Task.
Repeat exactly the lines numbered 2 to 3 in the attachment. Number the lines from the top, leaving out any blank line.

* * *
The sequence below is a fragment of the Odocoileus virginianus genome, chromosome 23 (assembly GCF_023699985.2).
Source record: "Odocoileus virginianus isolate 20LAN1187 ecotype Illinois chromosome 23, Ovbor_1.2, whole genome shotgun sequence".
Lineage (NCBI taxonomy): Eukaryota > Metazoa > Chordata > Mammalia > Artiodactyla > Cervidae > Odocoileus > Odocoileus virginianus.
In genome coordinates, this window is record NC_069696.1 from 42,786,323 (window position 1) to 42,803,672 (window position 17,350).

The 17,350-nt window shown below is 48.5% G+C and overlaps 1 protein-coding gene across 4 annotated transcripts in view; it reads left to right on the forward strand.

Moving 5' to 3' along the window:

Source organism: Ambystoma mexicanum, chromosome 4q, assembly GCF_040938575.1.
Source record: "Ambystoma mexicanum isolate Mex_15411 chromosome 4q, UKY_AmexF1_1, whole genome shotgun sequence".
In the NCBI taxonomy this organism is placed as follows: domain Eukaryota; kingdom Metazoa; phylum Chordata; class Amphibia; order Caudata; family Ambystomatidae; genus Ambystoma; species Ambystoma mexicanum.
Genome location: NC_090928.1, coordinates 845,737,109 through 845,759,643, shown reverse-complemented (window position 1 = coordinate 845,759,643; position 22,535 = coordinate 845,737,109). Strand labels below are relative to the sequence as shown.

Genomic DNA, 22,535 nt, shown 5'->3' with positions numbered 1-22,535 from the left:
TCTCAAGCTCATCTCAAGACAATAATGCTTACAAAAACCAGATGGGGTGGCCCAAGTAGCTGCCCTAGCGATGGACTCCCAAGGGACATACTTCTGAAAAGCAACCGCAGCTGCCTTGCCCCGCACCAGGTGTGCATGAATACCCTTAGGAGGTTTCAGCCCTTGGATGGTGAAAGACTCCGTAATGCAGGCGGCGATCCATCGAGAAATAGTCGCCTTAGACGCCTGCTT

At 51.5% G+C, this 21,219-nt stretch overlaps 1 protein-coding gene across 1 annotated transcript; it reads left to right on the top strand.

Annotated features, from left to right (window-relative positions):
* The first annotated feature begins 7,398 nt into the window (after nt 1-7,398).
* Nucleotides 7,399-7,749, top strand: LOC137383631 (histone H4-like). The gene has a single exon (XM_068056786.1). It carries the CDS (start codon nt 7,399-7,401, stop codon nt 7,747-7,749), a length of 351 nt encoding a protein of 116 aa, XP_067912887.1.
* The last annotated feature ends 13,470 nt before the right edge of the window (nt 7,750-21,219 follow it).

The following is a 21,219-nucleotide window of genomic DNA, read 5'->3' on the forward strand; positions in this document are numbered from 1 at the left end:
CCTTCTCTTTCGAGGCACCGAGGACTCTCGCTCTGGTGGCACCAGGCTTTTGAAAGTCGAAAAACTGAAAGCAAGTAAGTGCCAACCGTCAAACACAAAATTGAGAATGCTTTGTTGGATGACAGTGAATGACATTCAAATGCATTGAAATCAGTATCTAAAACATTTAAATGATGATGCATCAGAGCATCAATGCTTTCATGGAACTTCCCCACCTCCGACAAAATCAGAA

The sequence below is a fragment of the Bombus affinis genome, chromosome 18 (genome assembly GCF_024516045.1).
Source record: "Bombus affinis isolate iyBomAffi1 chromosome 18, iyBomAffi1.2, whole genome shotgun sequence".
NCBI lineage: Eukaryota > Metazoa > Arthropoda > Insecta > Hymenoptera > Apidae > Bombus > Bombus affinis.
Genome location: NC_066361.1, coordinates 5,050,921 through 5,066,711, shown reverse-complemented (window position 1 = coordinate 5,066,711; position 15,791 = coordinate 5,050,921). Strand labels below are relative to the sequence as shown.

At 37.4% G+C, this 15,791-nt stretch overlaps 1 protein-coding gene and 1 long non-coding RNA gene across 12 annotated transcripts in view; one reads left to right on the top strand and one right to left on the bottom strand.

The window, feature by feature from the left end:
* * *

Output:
Source record: "Odocoileus virginianus isolate 20LAN1187 ecotype Illinois chromosome 23, Ovbor_1.2, whole genome shotgun sequence".
Lineage (NCBI taxonomy): Eukaryota > Metazoa > Chordata > Mammalia > Artiodactyla > Cervidae > Odocoileus > Odocoileus virginianus.